Firstly, it should not have been this size. There are some cards that could have been left out because… well, neither the collectors or the players have any use for them. So there was another reprint of Cherubi, so there was another Luvdisc printed – so what? The reason they got left out of previous sets was because they weren’t very good – dumping them in what is a premium set is just an insult. I mean, you don’t go into a restaurant a restaurant, order a fillet steak and that have someone come and dump a half-cooked Pot Noodle on it, do you? These packs are expensive – this ETB is probably the least expensive way of obtaining Crown Zenith packs and they still weigh in at about £4.50 each.
Next, there are the broken evolution lines – Corphishes without Crawdaunts, Seels without Dewgongs, Snorunts without anything. I get that these are Gym Promos but… eh. Then there are the random Stage 1s and NOTHING ELSE - Eelektrik, Dusclops, Krokorok and Graveler. Again, Gym Promos but... I guess it gets my goat because I am more into the game than the collection and I like things to be complete – Mozart had a similar thing with completing musical stanzas when his kids played unfinished tunes on the harpsicord. Not that I am comparing myself to Mozart, but there you go.
Finally, and this is for me so, so mean – not every pack promises at least a holo. Again, call me petty, you wouldn’t be the first and certainly won’t be the last, but if I am paying top dollar for packs, I expect something either pretty, useful or pretty useful.
One of the rares is a Heliolisk non-holo.
Come on, Pokemon! I know you want to make sure we get all the cards from the set, but this? There are just too many rares which were left out because they were just D-list – the Wailord that wasn’t as good as the one in Silver Tempest, the Dragalge that would be really good if it wasn’t so specific and if Scoop Up Net wasn’t going, the Bellossom that makes its reappearance after 8 or so years and is… disappointing. I am on the horns of a dilemma here (yes, there is also a pointless Tauros) as I always complain about the sizes of the main sets, but… it seems wrong to stick the Bargain Basement Pokemon in one of the most expensive sets.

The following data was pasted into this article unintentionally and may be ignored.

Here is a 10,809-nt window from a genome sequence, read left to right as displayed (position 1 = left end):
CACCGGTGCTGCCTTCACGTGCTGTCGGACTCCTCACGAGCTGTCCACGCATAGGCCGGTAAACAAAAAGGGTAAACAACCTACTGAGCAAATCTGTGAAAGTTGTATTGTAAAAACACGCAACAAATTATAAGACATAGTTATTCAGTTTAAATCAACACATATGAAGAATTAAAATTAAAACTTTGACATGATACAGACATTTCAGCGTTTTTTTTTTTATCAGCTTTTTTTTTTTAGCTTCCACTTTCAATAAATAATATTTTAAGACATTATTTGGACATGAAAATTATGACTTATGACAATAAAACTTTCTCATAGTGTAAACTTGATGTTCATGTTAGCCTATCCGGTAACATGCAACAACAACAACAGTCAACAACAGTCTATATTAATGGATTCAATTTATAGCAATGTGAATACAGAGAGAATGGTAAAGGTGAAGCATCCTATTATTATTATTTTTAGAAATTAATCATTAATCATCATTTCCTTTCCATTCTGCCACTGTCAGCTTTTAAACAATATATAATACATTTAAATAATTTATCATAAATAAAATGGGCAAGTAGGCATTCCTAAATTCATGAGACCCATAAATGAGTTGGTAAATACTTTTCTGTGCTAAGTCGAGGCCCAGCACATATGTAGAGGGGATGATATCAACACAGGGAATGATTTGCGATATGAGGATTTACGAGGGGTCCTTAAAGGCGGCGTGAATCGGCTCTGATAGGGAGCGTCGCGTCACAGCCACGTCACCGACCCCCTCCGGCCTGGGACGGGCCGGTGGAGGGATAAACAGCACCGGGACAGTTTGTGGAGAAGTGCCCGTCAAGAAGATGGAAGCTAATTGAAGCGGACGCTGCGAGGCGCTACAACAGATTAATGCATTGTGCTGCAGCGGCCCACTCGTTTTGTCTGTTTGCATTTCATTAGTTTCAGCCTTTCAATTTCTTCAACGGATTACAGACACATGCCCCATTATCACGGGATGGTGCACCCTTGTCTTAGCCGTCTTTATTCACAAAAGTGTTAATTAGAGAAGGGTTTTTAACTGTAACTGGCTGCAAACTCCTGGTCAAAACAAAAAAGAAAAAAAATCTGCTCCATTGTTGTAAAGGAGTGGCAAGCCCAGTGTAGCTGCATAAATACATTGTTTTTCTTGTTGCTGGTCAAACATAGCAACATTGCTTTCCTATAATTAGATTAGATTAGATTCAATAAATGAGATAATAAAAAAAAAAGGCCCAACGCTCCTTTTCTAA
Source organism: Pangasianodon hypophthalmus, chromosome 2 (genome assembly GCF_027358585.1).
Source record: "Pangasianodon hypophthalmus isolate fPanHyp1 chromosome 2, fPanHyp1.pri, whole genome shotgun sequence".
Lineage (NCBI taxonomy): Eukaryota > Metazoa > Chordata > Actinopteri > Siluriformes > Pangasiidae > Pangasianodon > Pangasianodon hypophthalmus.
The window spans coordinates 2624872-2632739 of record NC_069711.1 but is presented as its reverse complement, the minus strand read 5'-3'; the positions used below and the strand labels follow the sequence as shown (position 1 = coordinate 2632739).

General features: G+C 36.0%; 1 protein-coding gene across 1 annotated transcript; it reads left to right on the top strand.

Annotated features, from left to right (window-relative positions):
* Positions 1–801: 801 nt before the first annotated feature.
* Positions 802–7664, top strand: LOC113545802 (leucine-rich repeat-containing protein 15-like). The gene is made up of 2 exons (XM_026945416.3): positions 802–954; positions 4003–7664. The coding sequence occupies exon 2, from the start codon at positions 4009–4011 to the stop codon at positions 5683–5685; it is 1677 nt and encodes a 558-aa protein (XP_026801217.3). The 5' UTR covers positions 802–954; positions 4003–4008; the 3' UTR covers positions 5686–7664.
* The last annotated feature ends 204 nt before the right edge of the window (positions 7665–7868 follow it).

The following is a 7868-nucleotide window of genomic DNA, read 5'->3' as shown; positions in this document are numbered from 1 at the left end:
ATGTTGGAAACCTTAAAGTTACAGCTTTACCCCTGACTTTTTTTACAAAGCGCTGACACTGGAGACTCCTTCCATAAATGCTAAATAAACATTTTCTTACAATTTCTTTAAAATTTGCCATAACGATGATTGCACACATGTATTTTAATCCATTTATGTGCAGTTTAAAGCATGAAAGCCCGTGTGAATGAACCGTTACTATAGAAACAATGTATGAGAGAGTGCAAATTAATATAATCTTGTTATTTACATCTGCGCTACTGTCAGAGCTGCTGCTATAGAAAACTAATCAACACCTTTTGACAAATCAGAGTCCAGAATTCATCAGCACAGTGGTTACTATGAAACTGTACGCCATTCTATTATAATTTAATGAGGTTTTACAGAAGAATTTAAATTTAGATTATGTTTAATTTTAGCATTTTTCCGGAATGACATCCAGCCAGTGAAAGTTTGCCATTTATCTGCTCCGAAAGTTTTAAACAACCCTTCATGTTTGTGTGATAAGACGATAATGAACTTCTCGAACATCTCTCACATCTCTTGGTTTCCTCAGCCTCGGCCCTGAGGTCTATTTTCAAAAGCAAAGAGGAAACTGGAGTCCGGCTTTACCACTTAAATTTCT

Good In Parts 2: The Good
But I told you at the beginning that I HAD buyer’s remorse, past tense. This is because there are a lot of good reasons to buy this set, and it is not just because it has soooo many pretty cards in this set.
Although that is a big part of it. A very big part of it. But we’ll get to that.
There are some pretty useful cards in the bulk of this set, though it is mainly in the Trainer department. And talking about trainers, there’s a new print of Trekking Shoes, this time from new artist Amelicart, who has also done new art for Rescue Carrier, Lost Vacuum and Ultra Ball. These also appear in this set. There is also a reprint of Pokemon Catcher for those Bossless moments. There are a couple of notable Pokemon though.
The first is a Bidoof, which at first I thought was a reprint of the not as good Bibarel, but because it is Bidoof, not Bibarel, it’s very good indeed. This is because it has an ability that prevents it from taking damage in the bench – great for when your opponent is playing nasty snipe cards like Sableye and you’re waiting for your Bibarel to come. There’s also a new holo Kyogre that does the aforementioned nasty snipe – four energy, put three in your hand and do 180 damage to one of your opponent’s Pokemon.
Oh, I Am Really Going To Miss Frosmoth
And there is a holo version of Ditto, which is a reprint of the one in Pokemon Go. Before we get to the Vs though, we have to talk about the non-holo Luxray – the good one (there are two; the other one is distinctly immemorable). If it was just a stage two, it wouldn’t really be worth looking at. But it has and ability, a really good ability – if you have it in your hand at the beginning of the game, you can play it as your active Pokemon. The attack then allows you to do 50 damage for a single energy and search your deck for two Trainer cards. For all those who remember Talonflame from the XY days, this is that. But better.